Finn and Rachel later show up at the Glee Club to announce their wedding plans.
Puck asks when the baby’s due, and Quinn is horrified. And while Rachel and Finn suspected Will had ratted them out to their parents, it turns out it was Kurt, who thinks their wedding is a terrible mistake.
Mike, Tina, and Artie are supportive, and then Artie shoos them off the floor so he can sing his love song for Sugar, Mario‘s “Let Me Love You” – which Artie does much better. Sugar jumps into his lap and I fully commit at that moment to the Sugartie ship.
Finn has signed up for a God Squad Valentine’s Day song for Rachel, because nothing says “I love you” to your Jewish girlfriend like being serenaded by a Christian fundraising organization, unless it’s giving your girlfriend meat because you forgot she’s a vegan. Teen Jesus and the gang sing an insipid song called “Stereo” that I’ve never heard before and hope I never hear again, with backup from Mercedes’ church choir. All this for ten bucks.
Rachel is charmed, however, and Santana decides she wants to get a song for Brittany, too. But not without a little Satan to go with her romance.
“So, you guys are a Christian group?” she asks Joe.
He agrees it is so.
“And if I pay, I can send a Vocal Valentine to anybody I want, right?”
“Ten bucks. That’s the deal,” he tells her.
And she pounces. “In that case, I would like to send one to my girlfriend, Brittany. And by that, I don’t mean my friend who’s a girl. I mean my girlfriend girlfriend. How does that sound?”
From the look on his face, it sounds like an express ticket to the hot place, but we don’t see his answer. Instead, we’re whiplashed back to the choir room, where a sad Rory says he’ll have to go back to Ireland and he’s going to miss everyone so much because they’re like a family to him, and sings Michael Bublé’s “Home.”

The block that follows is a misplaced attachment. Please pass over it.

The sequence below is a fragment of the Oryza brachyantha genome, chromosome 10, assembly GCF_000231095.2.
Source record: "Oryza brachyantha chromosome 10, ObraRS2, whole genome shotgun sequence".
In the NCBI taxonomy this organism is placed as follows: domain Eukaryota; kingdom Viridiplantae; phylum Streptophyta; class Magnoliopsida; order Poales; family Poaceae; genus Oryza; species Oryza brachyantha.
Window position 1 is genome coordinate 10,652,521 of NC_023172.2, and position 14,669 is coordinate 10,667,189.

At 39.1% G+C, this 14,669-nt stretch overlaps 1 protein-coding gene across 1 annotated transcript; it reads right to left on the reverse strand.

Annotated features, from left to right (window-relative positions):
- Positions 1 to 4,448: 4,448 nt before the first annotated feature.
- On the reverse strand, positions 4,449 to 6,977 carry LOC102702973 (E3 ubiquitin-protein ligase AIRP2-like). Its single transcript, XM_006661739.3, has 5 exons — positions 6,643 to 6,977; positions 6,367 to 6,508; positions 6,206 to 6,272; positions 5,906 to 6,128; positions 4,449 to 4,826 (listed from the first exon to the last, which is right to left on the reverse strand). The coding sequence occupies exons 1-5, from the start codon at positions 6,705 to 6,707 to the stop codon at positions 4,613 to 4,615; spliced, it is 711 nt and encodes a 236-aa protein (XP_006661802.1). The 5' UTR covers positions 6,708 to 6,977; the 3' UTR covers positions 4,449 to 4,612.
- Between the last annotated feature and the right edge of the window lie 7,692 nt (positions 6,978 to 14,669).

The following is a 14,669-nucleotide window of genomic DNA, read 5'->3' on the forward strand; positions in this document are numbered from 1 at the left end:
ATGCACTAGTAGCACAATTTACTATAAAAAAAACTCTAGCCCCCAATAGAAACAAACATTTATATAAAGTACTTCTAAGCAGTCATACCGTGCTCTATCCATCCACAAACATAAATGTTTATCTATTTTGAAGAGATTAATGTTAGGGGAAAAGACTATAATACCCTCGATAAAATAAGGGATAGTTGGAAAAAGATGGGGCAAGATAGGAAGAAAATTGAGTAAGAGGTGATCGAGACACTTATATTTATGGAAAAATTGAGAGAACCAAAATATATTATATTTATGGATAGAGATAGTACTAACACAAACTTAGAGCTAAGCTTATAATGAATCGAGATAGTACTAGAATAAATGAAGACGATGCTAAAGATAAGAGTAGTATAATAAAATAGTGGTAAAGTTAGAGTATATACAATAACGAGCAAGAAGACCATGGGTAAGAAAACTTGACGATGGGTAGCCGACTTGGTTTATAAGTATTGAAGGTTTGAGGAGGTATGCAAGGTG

Which so moves Sugar she decides she pities him even more than she pities Artie, so he’ll be her date to the Sugar Shack party.
Okay, maybe I don’t love Sugar quite as much as I thought I did.
At the next meeting of the God Squad, they debate accepting Santana’s Valentine request. Not because Sam, Quinn, or Mercedes have suddenly transformed into homophobes, but because they think it’s okay for Joe to be one because he’s a Christian.
He seems a little lost, saying he’s never met a gay person.
“Oh, I guarantee you have,” says Quinn, with a look that launched ten thousand lesbian!Quinn fan fics.
“Yeah, they say that one out of every ten people are gay,” Mercedes says in earnest agreement. “And if that’s true that means one of the 12 apostles might have been gay. And my guess is Simon because that name’s the gayest.”
I think we all know it was John, the Beloved Disciple, the one who put his head on Jesus’ chest at dinner (John 13:23), but Mercedes’ logic is compelling if not canonical.
Sam also weighs in. “The Bible says it’s an abomination for a man to lay down with another man, but we shared tents in Cub Scouts and slept next to each other all the time. So that would make Cub Scouts an abomination?”
Quinn, the smartest person in the room, then says, “Do you know what else the Bible says is an abomination? Eating lobster, planting different crops in the same field, giving somebody a proud look. Not an abomination? Slavery. Jesus never said anything about gay people. That’s a fact.”
“Well, maybe he wanted to, but he didn’t want to hurt Simon’s feelings,” Sam says. And thus concludes the best Bible discussion I’ve ever heard in my entire life.